Our large-scale reconstruction project of eight rooms in the Zubov Wing of the Catherine Palace, launched together with PAO Gazprom last October, is moving forward. During a press tour on 28 July we informed local mass media representatives of our progress and plans.
The Private Space of Catherine II project includes the reconstruction of the Blue Study or Snuffbox, the Mirror and Silver Studies, the Bedroom, the Domed and Chinese Halls, the Dressing Room and the Raphael Room. Those were the private apartments of Catherine the Great, designed for her by Charles Cameron and Giacomo Quarenghi in the eighteenth century and destroyed during World War Two.
‘Bringing back to mankind what was completely lost is a massive and difficult undertaking,’ says Mr Boris Igdalov, Director of the Tsarskoselskaya Amber Workshop responsible for the restoration of Catherine’s rooms and many other interiors of Tsarskoe Selo, including the Amber Room. ‘That is why the current, not-very-noticeable preparation stage is extremely important. It includes the development and refinement of project designs aiming to recreate the lost interior decorations inch by inch, millimeter by millimeter.’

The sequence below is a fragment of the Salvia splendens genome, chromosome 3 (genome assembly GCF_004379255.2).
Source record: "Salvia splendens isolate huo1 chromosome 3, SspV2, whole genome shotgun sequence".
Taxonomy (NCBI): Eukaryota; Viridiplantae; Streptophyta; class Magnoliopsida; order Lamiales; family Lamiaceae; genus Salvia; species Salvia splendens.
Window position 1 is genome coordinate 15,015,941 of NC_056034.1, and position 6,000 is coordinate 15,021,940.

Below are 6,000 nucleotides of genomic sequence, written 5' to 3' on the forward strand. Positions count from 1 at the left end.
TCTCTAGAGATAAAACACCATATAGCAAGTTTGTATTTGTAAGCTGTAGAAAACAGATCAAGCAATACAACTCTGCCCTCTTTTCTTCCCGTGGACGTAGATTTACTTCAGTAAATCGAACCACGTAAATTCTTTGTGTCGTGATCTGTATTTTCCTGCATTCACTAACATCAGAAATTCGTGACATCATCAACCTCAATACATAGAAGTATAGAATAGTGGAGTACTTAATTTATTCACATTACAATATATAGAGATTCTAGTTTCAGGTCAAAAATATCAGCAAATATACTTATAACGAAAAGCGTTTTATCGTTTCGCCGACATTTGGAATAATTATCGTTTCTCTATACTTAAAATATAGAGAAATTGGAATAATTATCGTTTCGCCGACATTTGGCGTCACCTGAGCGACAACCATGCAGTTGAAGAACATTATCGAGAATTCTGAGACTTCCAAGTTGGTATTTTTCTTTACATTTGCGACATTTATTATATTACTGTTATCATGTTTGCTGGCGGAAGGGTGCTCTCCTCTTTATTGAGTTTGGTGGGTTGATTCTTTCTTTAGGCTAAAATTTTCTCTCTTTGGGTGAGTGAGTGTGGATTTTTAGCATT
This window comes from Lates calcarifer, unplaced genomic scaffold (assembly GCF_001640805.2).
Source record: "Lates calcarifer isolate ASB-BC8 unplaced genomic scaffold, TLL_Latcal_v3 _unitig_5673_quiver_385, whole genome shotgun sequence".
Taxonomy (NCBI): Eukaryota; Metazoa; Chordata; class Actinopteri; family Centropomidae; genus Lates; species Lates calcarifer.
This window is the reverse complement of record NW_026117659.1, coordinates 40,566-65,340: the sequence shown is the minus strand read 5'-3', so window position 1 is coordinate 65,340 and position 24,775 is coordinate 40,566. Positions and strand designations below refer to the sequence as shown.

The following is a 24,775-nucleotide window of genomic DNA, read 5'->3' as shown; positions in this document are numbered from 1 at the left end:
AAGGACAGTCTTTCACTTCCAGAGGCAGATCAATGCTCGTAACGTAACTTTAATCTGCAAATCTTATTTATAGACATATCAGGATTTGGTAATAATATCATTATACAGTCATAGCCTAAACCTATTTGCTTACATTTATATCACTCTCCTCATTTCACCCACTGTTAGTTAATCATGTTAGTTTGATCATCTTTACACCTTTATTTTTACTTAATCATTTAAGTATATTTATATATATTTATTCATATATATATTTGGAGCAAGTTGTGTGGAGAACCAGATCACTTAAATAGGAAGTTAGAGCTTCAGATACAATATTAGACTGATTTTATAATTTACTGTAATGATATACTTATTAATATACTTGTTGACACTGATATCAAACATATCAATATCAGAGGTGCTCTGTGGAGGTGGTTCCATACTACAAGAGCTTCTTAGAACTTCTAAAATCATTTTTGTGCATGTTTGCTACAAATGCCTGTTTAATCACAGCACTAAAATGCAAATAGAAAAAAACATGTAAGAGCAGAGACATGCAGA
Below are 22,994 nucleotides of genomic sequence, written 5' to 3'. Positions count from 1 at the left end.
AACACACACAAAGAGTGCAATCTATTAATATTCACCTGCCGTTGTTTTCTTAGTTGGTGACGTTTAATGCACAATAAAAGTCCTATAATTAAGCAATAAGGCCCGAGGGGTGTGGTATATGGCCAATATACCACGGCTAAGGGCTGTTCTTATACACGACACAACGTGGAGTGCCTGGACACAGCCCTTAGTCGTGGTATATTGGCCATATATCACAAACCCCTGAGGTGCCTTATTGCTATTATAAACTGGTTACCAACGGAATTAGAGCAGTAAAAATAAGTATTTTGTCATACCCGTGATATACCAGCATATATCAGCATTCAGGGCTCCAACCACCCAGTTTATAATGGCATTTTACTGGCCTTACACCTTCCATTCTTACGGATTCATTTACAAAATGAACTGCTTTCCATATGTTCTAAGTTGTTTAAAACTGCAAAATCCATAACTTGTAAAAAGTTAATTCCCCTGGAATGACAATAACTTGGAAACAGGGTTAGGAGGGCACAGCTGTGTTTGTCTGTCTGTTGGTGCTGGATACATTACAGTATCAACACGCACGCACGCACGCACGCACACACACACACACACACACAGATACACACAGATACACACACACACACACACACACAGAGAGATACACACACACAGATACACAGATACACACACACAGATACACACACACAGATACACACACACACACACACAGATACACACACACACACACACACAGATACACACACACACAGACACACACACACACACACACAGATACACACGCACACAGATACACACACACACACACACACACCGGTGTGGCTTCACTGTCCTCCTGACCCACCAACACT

As of now, the reconstruction designs of the Dressing and Raphael Rooms are nearing completion and that of the Chinese Hall is underway. The restorers are working on the wooden columns and stucco panels for the Domed Hall. The Mirror Study parquet flooring, which had only a small surviving fragment, is half ready now. The old brickwork in the rooms has been cleaned from later layers.
According to Director Olga Taratynova of Tsarskoe Selo, the preparation stage will soon give way to a thorough reconstruction process expected to be finished in 2023. The Museum is going to resume negotiations with Chinese companies, interrupted by the coronavirus pandemic, to find substitute panels for the Chinese Hall. ‘We have found makers to recreate the majolica decorations for the Mirror Study and the “complex” glass for the Bedroom and the Blue Study.’
Truly invaluable for this project are the iconographic materials in the Tsarskoe Selo collection showing the eighteenth-century masterpieces before they were destroyed. Reconstruction work is based on nineteenth-century watercolours, pre-WWII photos and a series of coloured Autochromes of 1917.
Thanks to our previous co-projects with PAO Gazprom, the Catherine Palace’s Chapel was revived and unveiled in April 2019 and the Lyons Hall in June 2019. The latter is expecting its final details—the lapis-lazuli window decorations and the marble fireplaces with putto figures and lapis-lazuli incrustation—to be installed in December this year.